Sakamoto made the sons and daughters of plantation immigrants dream of becoming Olympians by starting a swimming program in the 1937 called the "3YSC" or Three-Year Swim Club, asking youths to train hard for three years to make the U.S. Olympic team.

Former state House member Keo Nakama, the son of a sugarcane laborer, who swam for Sakamoto, remembers the supervisors on horses chasing youths from swimming in the ditches.

Nakama said Sakamoto persuaded a supervisor to allow the youths to swim in the ditch as part of a swimming program.

Nakama said the plantation had a swimming pool, but it was reserved for the use of supervisors and their families.

He said soon after Sakamoto's swimmers received recognition at a swimming competition against state champions, the plantation began to ease restrictions and his swimmers were able to practice at the supervisor's pool at night.

Later in 1937, the plantation completed a public swimming pool at Camp 5, where Sakamoto's swimmers were able to practice daily after school until 9:30 p.m.

In the summer, practice started at 5:30 a.m. and went into the night.

"He told us not to come if we came later than that and not to come anymore," recalled Matsui. "He was strict."

Sakamoto himself was not a great swimmer.

Matsui remembers seeing Sakamoto once in the swimming pool. "He couldn't really stroke, but he would tread in water to keep himself alive," she said.

"He was a great coach. Some people have gifts in certain things. I can't coach, but I was a swimmer."

Inventing equipment

Swimmers said Sakamoto introduced a number of innovations in conditioning athletes, including interval swimming and the use of pulleys and weights.

He built his own equipment to develop certain muscles in swimmers.

One device attached weights to steel rods that swimmers could push from a sitting position to strengthen their legs.

Another made of rubber and connected to weights was used as a pulley, allowing swimmers to strengthen their arm strokes.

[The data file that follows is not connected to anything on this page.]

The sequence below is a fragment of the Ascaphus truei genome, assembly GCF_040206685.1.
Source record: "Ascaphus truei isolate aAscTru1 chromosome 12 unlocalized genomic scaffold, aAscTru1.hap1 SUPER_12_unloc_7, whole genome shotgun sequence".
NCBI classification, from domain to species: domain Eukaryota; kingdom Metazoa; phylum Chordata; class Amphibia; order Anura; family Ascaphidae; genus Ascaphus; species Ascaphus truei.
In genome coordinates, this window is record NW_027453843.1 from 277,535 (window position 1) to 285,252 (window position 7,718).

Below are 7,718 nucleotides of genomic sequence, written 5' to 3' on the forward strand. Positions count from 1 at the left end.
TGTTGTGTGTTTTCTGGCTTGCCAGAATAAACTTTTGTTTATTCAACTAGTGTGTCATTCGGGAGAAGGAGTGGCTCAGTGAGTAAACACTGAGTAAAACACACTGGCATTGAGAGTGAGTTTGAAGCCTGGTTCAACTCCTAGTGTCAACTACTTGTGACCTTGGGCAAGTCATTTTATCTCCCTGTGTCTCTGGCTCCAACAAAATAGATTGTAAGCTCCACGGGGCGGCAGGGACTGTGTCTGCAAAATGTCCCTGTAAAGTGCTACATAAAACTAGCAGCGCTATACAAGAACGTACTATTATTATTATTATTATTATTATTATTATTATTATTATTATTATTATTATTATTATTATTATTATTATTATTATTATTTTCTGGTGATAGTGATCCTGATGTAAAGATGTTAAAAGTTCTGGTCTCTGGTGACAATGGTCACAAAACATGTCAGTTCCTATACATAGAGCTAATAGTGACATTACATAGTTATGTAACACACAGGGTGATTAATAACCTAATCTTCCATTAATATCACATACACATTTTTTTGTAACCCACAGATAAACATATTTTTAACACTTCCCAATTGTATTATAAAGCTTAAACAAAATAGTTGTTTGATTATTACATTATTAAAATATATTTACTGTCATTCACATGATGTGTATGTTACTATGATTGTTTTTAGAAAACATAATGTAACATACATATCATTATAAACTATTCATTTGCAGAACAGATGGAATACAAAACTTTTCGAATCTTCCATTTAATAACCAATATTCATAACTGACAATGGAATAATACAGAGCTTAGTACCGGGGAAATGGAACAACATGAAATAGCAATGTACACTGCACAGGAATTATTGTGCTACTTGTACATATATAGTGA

At that time, conventional swimming coaches criticized Sakamoto's use of weight training and predicted he would ruin his swimmers.

Now, weight training is a part of virtually all competitive swimming programs.

Sakamoto's daughter, Janice Lam, recalled him studying film of his swimmers late at night to find a way to improve their techniques.

Lam said her mother Mary supported her father's endeavors, cooking for the team, outfitting them in aloha print uniforms with lauhala hats, and entertaining the crowds by dancing the hula during intermission when they traveled to swimming meets on the U.S. mainland. "My mother was something else," she said.

While still at Puunene, her father also worked on remaking the swimmers identities by giving them English nicknames like "Chic" for Chieko and "Fudge" for Fujiko, she said.

Lam said her father had a desire to help youths from modest backgrounds, because he was acutely aware of his own.

Before emigrating to Hawaii, Sakamoto's mother had been raised in an orphanage in Tokyo.

Lam recalled her father telling her how he had been hit by a truck as a child on Maui and nearly died.

"He literally felt he was saved by God for some kind of work," she said.

Hawaii champions

At national competitions sponsored by the Amateur Athletic Union, Matsui took first place in the 200-meter breaststroke in 1939 and 1940, the last event qualifying her for the Olympics team.